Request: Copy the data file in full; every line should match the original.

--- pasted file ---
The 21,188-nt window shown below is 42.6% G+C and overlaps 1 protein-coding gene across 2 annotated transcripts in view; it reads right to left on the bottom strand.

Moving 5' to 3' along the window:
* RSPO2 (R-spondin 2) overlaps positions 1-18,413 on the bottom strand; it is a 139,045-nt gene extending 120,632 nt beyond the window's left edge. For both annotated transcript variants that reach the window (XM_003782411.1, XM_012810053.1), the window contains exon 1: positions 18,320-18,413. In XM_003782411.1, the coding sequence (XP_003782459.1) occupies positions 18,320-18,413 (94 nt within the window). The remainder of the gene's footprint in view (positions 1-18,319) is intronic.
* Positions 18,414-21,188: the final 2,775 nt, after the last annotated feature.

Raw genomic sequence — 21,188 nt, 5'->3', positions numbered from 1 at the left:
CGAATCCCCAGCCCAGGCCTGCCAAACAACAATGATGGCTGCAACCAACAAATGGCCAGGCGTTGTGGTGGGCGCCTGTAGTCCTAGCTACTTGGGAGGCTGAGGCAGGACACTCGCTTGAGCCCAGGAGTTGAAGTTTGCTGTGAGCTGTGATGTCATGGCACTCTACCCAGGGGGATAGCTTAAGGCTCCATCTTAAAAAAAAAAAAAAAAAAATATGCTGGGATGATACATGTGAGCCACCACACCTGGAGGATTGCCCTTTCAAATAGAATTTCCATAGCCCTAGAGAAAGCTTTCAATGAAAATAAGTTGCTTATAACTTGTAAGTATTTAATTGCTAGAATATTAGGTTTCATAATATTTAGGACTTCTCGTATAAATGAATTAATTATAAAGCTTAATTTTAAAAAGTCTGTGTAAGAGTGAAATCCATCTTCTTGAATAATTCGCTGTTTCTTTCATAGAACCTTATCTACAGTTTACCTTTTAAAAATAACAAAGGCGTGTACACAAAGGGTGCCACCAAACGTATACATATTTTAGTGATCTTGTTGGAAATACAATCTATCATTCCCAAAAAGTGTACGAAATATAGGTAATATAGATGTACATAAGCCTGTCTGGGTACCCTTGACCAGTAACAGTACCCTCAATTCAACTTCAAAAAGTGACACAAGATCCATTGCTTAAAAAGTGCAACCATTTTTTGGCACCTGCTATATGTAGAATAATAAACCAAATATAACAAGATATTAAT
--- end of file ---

The 21,188-nt window shown below is 42.6% G+C and overlaps 1 protein-coding gene across 2 annotated transcripts in view; it reads right to left on the bottom strand.

Moving 5' to 3' along the window:
* RSPO2 (R-spondin 2) overlaps positions 1-18,413 on the bottom strand; it is a 139,045-nt gene extending 120,632 nt beyond the window's left edge. For both annotated transcript variants that reach the window (XM_003782411.1, XM_012810053.1), the window contains exon 1: positions 18,320-18,413. In XM_003782411.1, the coding sequence (XP_003782459.1) occupies positions 18,320-18,413 (94 nt within the window). The remainder of the gene's footprint in view (positions 1-18,319) is intronic.
* Positions 18,414-21,188: the final 2,775 nt, after the last annotated feature.

Raw genomic sequence — 21,188 nt, 5'->3', positions numbered from 1 at the left:
CGAATCCCCAGCCCAGGCCTGCCAAACAACAATGATGGCTGCAACCAACAAATGGCCAGGCGTTGTGGTGGGCGCCTGTAGTCCTAGCTACTTGGGAGGCTGAGGCAGGACACTCGCTTGAGCCCAGGAGTTGAAGTTTGCTGTGAGCTGTGATGTCATGGCACTCTACCCAGGGGGATAGCTTAAGGCTCCATCTTAAAAAAAAAAAAAAAAAAATATGCTGGGATGATACATGTGAGCCACCACACCTGGAGGATTGCCCTTTCAAATAGAATTTCCATAGCCCTAGAGAAAGCTTTCAATGAAAATAAGTTGCTTATAACTTGTAAGTATTTAATTGCTAGAATATTAGGTTTCATAATATTTAGGACTTCTCGTATAAATGAATTAATTATAAAGCTTAATTTTAAAAAGTCTGTGTAAGAGTGAAATCCATCTTCTTGAATAATTCGCTGTTTCTTTCATAGAACCTTATCTACAGTTTACCTTTTAAAAATAACAAAGGCGTGTACACAAAGGGTGCCACCAAACGTATACATATTTTAGTGATCTTGTTGGAAATACAATCTATCATTCCCAAAAAGTGTACGAAATATAGGTAATATAGATGTACATAAGCCTGTCTGGGTACCCTTGACCAGTAACAGTACCCTCAATTCAACTTCAAAAAGTGACACAAGATCCATTGCTTAAAAAGTGCAACCATTTTTTGGCACCTGCTATATGTAGAATAATAAACCAAATATAACAAGATATTAAT